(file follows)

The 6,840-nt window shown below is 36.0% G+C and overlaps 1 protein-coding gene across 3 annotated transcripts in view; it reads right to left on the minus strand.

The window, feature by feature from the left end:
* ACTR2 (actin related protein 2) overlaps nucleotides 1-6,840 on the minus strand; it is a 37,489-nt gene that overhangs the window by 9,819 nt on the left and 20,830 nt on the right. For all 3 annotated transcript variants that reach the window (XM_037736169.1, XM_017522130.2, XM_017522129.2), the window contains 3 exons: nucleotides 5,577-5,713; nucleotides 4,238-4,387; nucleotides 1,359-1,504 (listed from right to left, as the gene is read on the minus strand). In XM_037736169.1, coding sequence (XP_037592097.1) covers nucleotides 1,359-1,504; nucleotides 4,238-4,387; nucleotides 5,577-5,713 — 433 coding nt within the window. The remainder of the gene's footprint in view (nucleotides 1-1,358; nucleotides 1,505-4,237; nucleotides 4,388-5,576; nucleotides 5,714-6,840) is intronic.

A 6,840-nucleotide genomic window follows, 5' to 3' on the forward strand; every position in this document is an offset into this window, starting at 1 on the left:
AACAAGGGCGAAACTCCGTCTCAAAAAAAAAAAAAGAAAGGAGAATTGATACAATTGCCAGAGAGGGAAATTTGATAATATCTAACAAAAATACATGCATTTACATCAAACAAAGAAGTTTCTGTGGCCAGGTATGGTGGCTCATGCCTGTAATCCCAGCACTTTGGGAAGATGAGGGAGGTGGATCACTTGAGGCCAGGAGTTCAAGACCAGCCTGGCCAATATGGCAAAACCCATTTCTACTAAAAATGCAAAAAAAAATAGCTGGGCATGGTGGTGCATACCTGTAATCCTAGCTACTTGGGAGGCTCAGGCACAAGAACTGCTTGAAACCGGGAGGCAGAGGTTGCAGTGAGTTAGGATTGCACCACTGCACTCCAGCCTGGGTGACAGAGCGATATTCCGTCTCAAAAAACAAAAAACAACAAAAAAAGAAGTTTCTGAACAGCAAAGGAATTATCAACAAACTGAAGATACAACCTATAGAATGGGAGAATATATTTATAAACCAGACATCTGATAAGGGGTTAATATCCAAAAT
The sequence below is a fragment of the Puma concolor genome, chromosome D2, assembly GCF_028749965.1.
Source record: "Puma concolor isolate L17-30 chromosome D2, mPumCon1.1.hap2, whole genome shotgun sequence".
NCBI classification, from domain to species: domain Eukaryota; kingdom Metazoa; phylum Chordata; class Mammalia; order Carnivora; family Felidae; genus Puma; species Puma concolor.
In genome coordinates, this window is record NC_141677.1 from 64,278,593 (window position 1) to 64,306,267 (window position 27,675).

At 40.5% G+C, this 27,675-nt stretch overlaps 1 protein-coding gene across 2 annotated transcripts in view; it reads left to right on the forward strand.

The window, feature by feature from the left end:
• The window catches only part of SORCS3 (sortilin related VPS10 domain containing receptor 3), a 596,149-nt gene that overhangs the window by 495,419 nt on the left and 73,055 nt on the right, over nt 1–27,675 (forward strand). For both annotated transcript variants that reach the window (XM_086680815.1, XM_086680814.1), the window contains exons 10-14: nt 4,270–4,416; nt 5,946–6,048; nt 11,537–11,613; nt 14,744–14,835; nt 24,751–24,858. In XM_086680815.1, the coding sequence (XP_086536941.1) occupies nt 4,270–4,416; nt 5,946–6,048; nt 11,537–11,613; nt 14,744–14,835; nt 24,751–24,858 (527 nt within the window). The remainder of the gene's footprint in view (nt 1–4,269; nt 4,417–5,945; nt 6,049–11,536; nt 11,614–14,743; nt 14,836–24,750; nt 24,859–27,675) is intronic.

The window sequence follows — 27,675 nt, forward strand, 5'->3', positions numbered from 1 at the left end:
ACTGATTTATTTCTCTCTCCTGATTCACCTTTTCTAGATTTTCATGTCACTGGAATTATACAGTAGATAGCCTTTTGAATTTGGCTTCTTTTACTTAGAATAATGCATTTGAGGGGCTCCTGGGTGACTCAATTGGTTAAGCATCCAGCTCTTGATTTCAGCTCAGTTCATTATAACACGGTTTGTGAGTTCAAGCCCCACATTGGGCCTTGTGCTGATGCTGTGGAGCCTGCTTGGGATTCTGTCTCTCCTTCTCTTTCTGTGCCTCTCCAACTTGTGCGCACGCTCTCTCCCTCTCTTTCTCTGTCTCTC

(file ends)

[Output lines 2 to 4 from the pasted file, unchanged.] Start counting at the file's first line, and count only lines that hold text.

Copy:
The window, feature by feature from the left end:
* ACTR2 (actin related protein 2) overlaps nucleotides 1-6,840 on the minus strand; it is a 37,489-nt gene that overhangs the window by 9,819 nt on the left and 20,830 nt on the right. For all 3 annotated transcript variants that reach the window (XM_037736169.1, XM_017522130.2, XM_017522129.2), the window contains 3 exons: nucleotides 5,577-5,713; nucleotides 4,238-4,387; nucleotides 1,359-1,504 (listed from right to left, as the gene is read on the minus strand). In XM_037736169.1, coding sequence (XP_037592097.1) covers nucleotides 1,359-1,504; nucleotides 4,238-4,387; nucleotides 5,577-5,713 — 433 coding nt within the window. The remainder of the gene's footprint in view (nucleotides 1-1,358; nucleotides 1,505-4,237; nucleotides 4,388-5,576; nucleotides 5,714-6,840) is intronic.

A 6,840-nucleotide genomic window follows, 5' to 3' on the forward strand; every position in this document is an offset into this window, starting at 1 on the left: